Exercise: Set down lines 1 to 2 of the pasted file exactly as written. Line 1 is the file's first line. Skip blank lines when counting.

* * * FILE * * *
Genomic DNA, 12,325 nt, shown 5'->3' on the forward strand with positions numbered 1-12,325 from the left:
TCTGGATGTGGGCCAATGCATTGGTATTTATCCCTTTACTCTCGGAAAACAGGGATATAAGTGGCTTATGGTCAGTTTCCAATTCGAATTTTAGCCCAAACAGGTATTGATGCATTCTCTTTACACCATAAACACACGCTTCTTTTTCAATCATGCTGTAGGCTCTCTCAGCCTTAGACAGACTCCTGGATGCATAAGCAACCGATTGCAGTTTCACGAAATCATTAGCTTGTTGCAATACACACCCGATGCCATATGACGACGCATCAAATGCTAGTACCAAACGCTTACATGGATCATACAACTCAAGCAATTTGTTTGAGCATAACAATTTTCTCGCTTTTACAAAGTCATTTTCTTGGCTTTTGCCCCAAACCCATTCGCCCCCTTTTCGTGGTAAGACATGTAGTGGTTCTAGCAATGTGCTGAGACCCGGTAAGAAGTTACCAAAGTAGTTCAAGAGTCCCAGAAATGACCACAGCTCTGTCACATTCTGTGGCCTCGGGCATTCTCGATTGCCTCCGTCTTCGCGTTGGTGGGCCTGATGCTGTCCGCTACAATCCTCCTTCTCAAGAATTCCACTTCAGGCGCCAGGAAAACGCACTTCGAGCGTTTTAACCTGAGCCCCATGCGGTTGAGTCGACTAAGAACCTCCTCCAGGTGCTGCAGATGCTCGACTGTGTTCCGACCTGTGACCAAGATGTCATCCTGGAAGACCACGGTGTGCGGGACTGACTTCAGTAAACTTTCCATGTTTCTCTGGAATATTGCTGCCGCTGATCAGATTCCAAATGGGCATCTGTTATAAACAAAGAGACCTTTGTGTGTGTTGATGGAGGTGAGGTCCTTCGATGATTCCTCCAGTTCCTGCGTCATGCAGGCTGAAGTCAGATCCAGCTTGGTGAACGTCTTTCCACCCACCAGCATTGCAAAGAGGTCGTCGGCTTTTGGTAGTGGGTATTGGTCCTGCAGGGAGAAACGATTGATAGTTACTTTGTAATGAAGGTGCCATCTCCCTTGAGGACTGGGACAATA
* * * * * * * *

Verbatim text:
Genomic DNA, 12,325 nt, shown 5'->3' on the forward strand with positions numbered 1-12,325 from the left:
TCTGGATGTGGGCCAATGCATTGGTATTTATCCCTTTACTCTCGGAAAACAGGGATATAAGTGGCTTATGGTCAGTTTCCAATTCGAATTTTAGCCCAAACAGGTATTGATGCATTCTCTTTACACCATAAACACACGCTTCTTTTTCAATCATGCTGTAGGCTCTCTCAGCCTTAGACAGACTCCTGGATGCATAAGCAACCGATTGCAGTTTCACGAAATCATTAGCTTGTTGCAATACACACCCGATGCCATATGACGACGCATCAAATGCTAGTACCAAACGCTTACATGGATCATACAACTCAAGCAATTTGTTTGAGCATAACAATTTTCTCGCTTTTACAAAGTCATTTTCTTGGCTTTTGCCCCAAACCCATTCGCCCCCTTTTCGTGGTAAGACATGTAGTGGTTCTAGCAATGTGCTGAGACCCGGTAAGAAGTTACCAAAGTAGTTCAAGAGTCCCAGAAATGACCACAGCTCTGTCACATTCTGTGGCCTCGGGCATTCTCGATTGCCTCCGTCTTCGCGTTGGTGGGCCTGATGCTGTCCGCTACAATCCTCCTTCTCAAGAATTCCACTTCAGGCGCCAGGAAAACGCACTTCGAGCGTTTTAACCTGAGCCCCATGCGGTTGAGTCGACTAAGAACCTCCTCCAGGTGCTGCAGATGCTCGACTGTGTTCCGACCTGTGACCAAGATGTCATCCTGGAAGACCACGGTGTGCGGGACTGACTTCAGTAAACTTTCCATGTTTCTCTGGAATATTGCTGCCGCTGATCAGATTCCAAATGGGCATCTGTTATAAACAAAGAGACCTTTGTGTGTGTTGATGGAGGTGAGGTCCTTCGATGATTCCTCCAGTTCCTGCGTCATGCAGGCTGAAGTCAGATCCAGCTTGGTGAACGTCTTTCCACCCACCAGCATTGCAAAGAGGTCGTCGGCTTTTGGTAGTGGGTATTGGTCCTGCAGGGAGAAACGATTGATAGTTACTTTGTAATGAAGGTGCCATCTCCCTTGAGGACTGGGACAATA